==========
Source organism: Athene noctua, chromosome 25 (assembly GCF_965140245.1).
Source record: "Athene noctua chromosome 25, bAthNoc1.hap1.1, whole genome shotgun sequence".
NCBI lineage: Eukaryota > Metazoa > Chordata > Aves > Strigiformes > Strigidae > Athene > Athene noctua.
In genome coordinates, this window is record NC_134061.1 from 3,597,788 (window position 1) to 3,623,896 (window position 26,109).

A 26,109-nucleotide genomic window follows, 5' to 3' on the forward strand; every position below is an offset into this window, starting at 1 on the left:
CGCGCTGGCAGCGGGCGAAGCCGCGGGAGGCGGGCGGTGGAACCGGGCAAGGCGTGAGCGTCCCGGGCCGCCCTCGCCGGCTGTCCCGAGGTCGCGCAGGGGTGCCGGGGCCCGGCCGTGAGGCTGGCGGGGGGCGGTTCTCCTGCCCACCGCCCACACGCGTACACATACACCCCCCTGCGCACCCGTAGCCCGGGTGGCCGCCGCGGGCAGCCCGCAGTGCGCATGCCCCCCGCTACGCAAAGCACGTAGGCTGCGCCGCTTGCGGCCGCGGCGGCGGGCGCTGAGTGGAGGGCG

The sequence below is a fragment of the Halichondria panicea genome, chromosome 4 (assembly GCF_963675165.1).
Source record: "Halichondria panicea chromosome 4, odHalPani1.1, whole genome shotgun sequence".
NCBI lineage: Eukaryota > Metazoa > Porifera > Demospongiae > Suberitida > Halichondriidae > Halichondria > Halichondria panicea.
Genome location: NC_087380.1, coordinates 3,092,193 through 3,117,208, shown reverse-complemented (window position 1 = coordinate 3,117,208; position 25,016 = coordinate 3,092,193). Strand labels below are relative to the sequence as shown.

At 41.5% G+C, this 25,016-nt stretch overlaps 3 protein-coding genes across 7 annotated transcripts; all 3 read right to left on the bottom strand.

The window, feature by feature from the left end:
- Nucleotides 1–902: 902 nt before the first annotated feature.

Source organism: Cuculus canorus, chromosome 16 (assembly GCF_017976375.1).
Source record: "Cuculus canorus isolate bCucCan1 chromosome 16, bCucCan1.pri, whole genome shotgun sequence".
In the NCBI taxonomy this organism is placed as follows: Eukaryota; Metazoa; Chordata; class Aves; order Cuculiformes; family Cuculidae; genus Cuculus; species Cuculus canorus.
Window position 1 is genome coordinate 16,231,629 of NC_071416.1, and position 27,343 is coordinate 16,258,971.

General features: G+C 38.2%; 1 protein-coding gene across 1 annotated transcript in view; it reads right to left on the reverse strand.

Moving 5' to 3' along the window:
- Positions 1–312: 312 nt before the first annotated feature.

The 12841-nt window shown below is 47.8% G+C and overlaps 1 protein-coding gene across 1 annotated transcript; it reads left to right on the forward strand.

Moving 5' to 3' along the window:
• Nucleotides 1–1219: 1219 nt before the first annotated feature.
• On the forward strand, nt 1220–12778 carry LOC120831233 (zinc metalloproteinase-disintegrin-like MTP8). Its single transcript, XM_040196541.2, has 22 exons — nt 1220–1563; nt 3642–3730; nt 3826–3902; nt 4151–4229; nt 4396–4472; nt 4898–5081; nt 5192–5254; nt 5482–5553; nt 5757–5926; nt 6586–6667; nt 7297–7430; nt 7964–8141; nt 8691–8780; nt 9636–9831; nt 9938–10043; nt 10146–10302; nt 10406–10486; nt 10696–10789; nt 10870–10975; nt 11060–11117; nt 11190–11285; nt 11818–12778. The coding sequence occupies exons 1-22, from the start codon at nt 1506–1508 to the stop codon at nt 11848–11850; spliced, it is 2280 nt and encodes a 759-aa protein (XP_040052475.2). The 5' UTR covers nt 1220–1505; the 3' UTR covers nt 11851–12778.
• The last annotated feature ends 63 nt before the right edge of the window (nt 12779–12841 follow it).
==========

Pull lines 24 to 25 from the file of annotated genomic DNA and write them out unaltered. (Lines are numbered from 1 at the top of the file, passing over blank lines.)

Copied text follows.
• On the forward strand, nt 1220–12778 carry LOC120831233 (zinc metalloproteinase-disintegrin-like MTP8). Its single transcript, XM_040196541.2, has 22 exons — nt 1220–1563; nt 3642–3730; nt 3826–3902; nt 4151–4229; nt 4396–4472; nt 4898–5081; nt 5192–5254; nt 5482–5553; nt 5757–5926; nt 6586–6667; nt 7297–7430; nt 7964–8141; nt 8691–8780; nt 9636–9831; nt 9938–10043; nt 10146–10302; nt 10406–10486; nt 10696–10789; nt 10870–10975; nt 11060–11117; nt 11190–11285; nt 11818–12778. The coding sequence occupies exons 1-22, from the start codon at nt 1506–1508 to the stop codon at nt 11848–11850; spliced, it is 2280 nt and encodes a 759-aa protein (XP_040052475.2). The 5' UTR covers nt 1220–1505; the 3' UTR covers nt 11851–12778.
• The last annotated feature ends 63 nt before the right edge of the window (nt 12779–12841 follow it).